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Prime95 icon in its "on" state
Prime95 icon in its "on" state
Prime95 26.5 running on a Windows 7 system
Prime95 26.5 running on a Windows 7 system
Developer(s)George Woltman
Initial release3 January 1996; 24 years ago (1996-01-03)
Stable release
29.8 build 6 / August 18, 2019 (2019-08-18)[1]
Written inASM, C
Operating systemMicrosoft Windows, macOS, Linux, FreeBSD
TypeMersenne prime finder / system stability tester
LicenseFreeware[2] Edit this on Wikidata

Prime95, also distributed as a command-line utility mprime under FreeBSD and Linux, is a freeware application written by George Woltman. It is used by Great Internet Mersenne Prime Search (GIMPS), a distributed computing project dedicated to Mersenne prime hunting. In overclocking circles, it is commonly used for stability testing.[citation needed]

Although most[3] of its source code is available, Prime95 does not qualify as free and open-source software because its end-user license agreement[2] states that in the event that the software is used to find a record prime that qualifies for the bounties offered by the Electronic Frontier Foundation,[4] any prize money is to be claimed and redistributed by GIMPS.

Finding Mersenne primes by distributed computing[edit]

Since the foundation of GIMPS in 1996, 17 new Mersenne primes have been found by participants of the project.[5]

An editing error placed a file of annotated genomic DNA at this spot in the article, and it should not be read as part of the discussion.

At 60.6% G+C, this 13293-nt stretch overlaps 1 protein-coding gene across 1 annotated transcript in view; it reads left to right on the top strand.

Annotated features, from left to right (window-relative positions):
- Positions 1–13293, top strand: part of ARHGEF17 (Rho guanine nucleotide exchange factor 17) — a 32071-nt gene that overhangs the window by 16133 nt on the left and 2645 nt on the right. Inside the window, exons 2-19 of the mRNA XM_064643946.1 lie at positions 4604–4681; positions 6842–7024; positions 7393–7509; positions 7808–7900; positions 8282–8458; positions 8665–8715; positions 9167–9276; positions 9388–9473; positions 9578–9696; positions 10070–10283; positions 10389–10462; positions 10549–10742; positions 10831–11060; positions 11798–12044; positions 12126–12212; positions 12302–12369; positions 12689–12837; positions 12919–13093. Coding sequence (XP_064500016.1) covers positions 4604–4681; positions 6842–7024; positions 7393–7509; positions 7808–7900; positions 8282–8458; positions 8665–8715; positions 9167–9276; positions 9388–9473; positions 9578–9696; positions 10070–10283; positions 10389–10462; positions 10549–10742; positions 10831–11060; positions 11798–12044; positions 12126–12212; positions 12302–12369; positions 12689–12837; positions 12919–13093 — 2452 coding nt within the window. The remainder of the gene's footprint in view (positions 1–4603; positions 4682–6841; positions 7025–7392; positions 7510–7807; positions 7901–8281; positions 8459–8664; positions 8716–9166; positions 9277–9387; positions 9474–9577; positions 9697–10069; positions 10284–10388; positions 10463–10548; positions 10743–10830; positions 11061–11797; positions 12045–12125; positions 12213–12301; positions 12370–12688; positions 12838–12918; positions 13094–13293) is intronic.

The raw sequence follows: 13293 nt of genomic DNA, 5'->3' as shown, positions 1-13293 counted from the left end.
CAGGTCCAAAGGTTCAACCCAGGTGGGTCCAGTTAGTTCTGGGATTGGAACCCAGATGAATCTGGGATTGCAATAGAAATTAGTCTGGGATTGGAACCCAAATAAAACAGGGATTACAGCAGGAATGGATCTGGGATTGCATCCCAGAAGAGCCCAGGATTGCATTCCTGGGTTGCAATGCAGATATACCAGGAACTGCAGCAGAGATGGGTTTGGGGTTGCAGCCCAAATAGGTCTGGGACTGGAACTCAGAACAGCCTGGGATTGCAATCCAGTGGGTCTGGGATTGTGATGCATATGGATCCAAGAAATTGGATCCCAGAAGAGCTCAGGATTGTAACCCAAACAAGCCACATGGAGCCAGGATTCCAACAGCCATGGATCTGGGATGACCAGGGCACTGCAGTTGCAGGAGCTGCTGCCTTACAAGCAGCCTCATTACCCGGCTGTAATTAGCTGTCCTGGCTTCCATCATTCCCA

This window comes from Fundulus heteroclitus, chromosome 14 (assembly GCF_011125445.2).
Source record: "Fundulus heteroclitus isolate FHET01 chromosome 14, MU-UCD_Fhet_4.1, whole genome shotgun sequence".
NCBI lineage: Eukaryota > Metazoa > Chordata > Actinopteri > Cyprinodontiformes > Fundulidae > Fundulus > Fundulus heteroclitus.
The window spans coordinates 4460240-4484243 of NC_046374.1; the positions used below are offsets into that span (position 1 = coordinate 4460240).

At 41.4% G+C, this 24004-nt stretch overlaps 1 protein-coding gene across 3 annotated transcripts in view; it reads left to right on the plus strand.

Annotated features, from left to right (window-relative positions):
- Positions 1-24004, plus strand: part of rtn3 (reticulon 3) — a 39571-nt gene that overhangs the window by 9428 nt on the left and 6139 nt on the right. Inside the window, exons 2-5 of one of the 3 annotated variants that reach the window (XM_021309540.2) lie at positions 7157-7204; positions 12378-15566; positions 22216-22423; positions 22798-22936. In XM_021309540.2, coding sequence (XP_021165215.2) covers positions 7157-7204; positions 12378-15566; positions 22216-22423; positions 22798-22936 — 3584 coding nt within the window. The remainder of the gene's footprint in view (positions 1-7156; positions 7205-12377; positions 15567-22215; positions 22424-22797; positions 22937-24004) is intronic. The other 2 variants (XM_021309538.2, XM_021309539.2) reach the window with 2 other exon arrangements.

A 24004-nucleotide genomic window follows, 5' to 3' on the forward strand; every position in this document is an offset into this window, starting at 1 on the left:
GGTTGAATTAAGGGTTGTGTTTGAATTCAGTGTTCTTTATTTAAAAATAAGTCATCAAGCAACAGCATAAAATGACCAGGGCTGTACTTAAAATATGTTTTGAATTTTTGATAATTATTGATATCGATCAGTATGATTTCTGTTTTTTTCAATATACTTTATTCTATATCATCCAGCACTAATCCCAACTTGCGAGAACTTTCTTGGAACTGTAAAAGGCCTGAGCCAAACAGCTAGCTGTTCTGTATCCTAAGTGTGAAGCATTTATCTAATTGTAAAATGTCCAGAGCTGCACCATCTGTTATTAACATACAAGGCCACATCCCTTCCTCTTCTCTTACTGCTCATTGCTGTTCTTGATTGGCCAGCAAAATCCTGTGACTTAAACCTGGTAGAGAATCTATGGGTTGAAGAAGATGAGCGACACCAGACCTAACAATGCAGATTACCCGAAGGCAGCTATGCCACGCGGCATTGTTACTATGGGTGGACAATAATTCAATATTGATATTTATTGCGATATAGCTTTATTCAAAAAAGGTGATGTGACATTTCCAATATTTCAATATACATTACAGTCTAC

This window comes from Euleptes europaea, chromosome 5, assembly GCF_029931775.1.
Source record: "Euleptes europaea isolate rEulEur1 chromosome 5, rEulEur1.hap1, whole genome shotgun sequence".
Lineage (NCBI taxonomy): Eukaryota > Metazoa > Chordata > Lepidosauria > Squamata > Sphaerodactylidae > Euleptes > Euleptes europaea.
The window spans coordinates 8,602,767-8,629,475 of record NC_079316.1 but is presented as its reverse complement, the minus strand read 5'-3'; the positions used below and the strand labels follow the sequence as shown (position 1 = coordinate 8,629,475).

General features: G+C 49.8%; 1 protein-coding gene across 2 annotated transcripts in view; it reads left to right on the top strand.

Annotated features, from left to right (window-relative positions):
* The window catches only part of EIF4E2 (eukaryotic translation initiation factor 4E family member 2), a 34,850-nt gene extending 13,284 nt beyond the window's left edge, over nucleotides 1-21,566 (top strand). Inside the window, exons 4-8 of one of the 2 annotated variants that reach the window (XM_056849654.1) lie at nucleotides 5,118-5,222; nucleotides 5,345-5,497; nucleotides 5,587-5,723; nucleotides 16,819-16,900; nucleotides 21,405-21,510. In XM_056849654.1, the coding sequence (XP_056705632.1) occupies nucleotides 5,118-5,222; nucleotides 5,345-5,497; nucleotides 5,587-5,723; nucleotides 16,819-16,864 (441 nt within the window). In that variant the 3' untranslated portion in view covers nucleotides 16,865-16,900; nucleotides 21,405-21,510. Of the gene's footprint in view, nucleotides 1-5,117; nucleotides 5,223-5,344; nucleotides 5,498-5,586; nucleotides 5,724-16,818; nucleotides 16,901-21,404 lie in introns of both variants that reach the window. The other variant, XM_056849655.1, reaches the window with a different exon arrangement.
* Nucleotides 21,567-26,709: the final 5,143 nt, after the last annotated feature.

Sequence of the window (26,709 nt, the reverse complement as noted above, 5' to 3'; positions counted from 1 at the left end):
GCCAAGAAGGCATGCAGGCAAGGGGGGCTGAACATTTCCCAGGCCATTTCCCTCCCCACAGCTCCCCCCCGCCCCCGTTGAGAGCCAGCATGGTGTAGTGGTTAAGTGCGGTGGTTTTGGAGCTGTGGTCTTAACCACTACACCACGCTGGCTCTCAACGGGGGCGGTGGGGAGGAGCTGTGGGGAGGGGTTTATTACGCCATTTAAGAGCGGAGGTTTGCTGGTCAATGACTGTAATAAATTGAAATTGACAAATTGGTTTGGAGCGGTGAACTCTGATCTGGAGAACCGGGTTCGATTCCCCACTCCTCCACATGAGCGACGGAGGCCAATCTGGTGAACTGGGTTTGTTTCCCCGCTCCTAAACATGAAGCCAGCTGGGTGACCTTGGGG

To accomplish this, the program implements the following algorithms:

Due to the large volume of candidates and the scarcity of Mersenne primes, the program also implements some computationally cheaper tests to quickly exclude composite candidates:

Use for stress testing[edit]

Prime95 28.7 running a stress test on an Intel quad-core Windows 10 system

Due to the operations performed by Prime95 and its emphasis on performance, extreme pressure is exerted on the various computer subsystems when used with certain parameters. This can help identify issues with RAM, FPUs and power delivery and other components. In a stable system, running Prime95 would not result in crashes or incorrect results. It is due to this that Prime95 is one of the most common tools used by the overclocking community to assess the stability of their systems.[6]

See also[edit]


  1. ^ Woltman, George. "FYI: 29.8 is now the official download version at". Retrieved 2019-05-07.
  2. ^ Woltman, George. "The security code or checksum is hard to forge. This is the only source code that is not published".
  3. ^ "EFF Cooperative Computing Awards". Electronic Frontier Foundation. 2008-02-29. Retrieved 2019-05-08.
  4. ^ "GIMPS History - PrimeNet". Great Internet Mersenne Prime Search. Retrieved 2019-05-09.
  5. ^ "How To Run a CPU Stress Test Using Prime95". 2015-12-10. Retrieved 2019-05-23.

External links[edit]